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13 Comments

  • Given that only three out of the post war nine leaders of the Labour Party ever won a general election the odds are against whoever wins the Labour leadership becoming prime minister (this contrasts with seven out the eleven leaders of the Conservative Party). In addition, the odds on a change of government at the next election are low (post war: Lab/Lab/Con/Con/Con/Lab/Lab/Con/Lab/Lab/Con/Con/Con/Con/Lab/Lab/Lab/Coalition).

  • paul barker 13th Jun '10 - 1:30pm

    We dont know yet if Labour will follow anything like the trajectory of 1979, I would have thought a split driven by ideas unlikely, they dont have enough ideas left. The Elephant in Labours Womb is their massive debts, if interest rates rise & membership falls again they could be in very deep doodoo.
    The big question for us is which leader would be best to negotiate with in 2015 ? Abbott best & Balls worst IMO.

  • Sadly, all of the candidates are completely against PR (in particular Abbott), although they all seem to be in favour of AV.

  • James – of course history is not a necessary guide to the future, but Labour leaders have only won elections when they have been able to articulate a very clear alternative to what has usually been a long period of Tory government. Attlee in 1945, when people still remembered the economic chaos of the twenties and thirties and had experienced the war as a period of collectivism which chimed with what was being offered by the Labour Party in 1945; Wilson in 1964, who offered a managerial alternative to what appeared to be a Conservative Party manifestly out of touch with a rapidly changing society; and Blair in 1997, who had detoxified the Labour brand and was basically offering a competent version of Tory policies. The anomaly is the Heath government of 1970 and the return of Harold Wilson in 1974: Heath, for all that he took us into Europe, was spectacularly incompetent with the economy, and called the February 1974 election at the wrong time and on the wrong issue. We may, of course, be appalled in a couple of year’s time by the Coalition’s handling of the economy, but somehow I don’t think so. Just as most people knew that Thatcher was right to face down the Trade Unions and lessen their power, most people now know that the previous administration had allowed public spending to get out of control and that the priority has to be to tackle this. We don’t yet know how it is going to affect us, but we know it is going to be painful. A new Labour leader who argues that cuts are wrong and that a Labour government could handle the situation better is, for some time into the future, going to be met with the response, “Well, why didn’t you sort it out when you had the chance?” I think it will take at least two terms of Tory government for the political landscape to change sufficiently for Labour to be able to articulate a credibly different set of policies.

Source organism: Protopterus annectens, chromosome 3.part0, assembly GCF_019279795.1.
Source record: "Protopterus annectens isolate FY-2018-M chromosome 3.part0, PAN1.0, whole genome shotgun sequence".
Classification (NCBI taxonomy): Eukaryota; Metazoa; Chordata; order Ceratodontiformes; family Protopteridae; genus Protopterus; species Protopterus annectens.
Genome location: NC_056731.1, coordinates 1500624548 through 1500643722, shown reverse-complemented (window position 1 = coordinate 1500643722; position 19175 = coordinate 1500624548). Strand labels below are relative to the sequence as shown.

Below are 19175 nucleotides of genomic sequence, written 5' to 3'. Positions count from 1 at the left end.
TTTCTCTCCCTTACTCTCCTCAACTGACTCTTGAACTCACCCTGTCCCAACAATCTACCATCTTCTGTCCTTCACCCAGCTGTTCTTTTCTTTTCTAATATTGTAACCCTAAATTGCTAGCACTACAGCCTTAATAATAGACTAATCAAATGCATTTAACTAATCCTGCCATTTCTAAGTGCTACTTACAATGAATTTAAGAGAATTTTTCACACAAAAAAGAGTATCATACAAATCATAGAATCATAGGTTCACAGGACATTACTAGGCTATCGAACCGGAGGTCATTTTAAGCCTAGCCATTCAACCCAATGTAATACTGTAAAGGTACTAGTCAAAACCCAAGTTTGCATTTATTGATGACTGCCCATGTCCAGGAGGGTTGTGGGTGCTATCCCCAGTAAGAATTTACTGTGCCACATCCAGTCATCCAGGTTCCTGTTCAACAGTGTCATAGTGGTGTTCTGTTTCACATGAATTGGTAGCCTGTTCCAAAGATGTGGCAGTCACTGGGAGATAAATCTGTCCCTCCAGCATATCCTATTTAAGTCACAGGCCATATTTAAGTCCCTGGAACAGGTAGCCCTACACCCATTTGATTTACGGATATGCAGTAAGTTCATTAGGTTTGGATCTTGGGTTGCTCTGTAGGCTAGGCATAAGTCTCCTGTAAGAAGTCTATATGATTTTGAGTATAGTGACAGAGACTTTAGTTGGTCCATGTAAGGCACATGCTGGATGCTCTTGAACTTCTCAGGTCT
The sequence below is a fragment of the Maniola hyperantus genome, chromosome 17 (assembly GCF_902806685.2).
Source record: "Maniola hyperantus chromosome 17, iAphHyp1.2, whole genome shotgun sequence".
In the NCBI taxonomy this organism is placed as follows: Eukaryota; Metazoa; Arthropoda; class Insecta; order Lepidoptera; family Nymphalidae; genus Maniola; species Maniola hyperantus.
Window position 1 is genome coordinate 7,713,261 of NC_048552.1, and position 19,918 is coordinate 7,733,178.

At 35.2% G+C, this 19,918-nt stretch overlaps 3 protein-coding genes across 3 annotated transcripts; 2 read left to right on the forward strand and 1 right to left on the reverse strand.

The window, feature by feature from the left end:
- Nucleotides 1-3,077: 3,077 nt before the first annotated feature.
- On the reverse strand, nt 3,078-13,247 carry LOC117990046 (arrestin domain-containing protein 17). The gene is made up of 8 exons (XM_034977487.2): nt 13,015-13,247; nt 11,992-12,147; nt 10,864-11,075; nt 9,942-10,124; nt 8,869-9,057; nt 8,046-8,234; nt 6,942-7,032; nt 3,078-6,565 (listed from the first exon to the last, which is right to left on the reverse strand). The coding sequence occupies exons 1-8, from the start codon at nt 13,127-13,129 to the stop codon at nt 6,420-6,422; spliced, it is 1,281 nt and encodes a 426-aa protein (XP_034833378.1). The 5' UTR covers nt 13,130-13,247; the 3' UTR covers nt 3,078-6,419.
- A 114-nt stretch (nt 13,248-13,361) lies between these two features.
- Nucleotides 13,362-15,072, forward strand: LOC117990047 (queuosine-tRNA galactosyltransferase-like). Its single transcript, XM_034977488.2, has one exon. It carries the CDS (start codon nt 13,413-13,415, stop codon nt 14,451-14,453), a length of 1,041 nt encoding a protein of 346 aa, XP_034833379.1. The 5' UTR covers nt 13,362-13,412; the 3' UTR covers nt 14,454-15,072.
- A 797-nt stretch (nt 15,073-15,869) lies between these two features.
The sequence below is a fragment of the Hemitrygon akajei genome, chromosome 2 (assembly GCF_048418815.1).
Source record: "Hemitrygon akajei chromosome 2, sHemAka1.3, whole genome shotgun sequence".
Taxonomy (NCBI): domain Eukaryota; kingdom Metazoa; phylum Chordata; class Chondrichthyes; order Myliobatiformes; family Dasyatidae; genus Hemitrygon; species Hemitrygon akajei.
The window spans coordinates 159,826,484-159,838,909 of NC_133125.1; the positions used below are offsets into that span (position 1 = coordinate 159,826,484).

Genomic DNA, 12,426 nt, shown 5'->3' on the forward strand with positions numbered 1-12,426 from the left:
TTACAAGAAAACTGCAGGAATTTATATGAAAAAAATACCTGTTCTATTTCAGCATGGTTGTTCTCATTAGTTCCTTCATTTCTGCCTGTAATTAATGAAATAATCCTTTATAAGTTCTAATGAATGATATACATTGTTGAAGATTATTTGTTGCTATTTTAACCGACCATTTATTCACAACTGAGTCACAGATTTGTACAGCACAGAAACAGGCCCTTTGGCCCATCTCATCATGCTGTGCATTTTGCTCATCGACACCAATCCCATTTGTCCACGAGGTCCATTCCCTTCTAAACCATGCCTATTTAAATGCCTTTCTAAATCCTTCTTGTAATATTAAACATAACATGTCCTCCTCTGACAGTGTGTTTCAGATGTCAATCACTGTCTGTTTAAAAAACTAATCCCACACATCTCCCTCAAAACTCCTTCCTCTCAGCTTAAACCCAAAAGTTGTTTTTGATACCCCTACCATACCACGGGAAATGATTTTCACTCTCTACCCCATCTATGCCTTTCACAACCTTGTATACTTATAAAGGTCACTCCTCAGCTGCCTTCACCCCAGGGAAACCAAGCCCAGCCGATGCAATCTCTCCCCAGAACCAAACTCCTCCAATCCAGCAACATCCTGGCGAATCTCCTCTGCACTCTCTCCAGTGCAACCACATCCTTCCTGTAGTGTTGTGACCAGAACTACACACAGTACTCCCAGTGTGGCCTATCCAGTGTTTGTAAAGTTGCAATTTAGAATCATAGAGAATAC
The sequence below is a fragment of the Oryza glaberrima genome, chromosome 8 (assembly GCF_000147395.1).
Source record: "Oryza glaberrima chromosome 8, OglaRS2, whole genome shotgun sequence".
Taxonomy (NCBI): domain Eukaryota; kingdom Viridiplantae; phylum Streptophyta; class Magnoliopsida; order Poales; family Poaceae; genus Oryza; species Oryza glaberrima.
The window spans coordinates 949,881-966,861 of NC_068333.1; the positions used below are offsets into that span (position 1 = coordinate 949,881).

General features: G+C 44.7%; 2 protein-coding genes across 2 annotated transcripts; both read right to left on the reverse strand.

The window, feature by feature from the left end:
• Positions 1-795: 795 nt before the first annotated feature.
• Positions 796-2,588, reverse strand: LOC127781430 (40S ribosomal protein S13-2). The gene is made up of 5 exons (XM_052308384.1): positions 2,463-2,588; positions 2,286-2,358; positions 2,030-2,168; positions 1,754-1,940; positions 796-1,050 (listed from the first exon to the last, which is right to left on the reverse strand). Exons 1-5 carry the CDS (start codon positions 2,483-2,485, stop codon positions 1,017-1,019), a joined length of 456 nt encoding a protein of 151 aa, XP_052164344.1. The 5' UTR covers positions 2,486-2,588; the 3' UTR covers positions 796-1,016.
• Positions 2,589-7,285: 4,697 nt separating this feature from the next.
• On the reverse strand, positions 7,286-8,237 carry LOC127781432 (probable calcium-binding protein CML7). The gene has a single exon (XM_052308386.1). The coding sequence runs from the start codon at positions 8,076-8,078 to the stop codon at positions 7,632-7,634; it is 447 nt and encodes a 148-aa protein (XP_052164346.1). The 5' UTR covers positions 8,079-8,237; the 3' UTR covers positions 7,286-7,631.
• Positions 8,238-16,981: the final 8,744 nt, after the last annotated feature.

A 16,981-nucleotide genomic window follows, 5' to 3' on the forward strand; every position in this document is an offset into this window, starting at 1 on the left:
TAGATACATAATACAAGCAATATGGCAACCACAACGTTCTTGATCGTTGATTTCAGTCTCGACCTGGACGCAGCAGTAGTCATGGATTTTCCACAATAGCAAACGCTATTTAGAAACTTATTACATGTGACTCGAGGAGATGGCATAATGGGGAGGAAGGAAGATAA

• I don’t see Diane Abbott as “hard left”, at least not in the sense that the term was used in the late 1970s when what was then called the “hard left” seized control of every section of the Labour Party other than the Parliametary Party.

    Is Diane Abbott a Marxist, does she have a history of praising the Soviet Union, does she talk about “class war” and the “class enemy”, has she called for the nationalisation of the entire economy?

    I am only aware of two current Labour MPs who qualify as “hard left” in a late 1970s sense, and they are John McDonnell and Dennis Skinner. (There may be others, but their names don’t spring to mind.)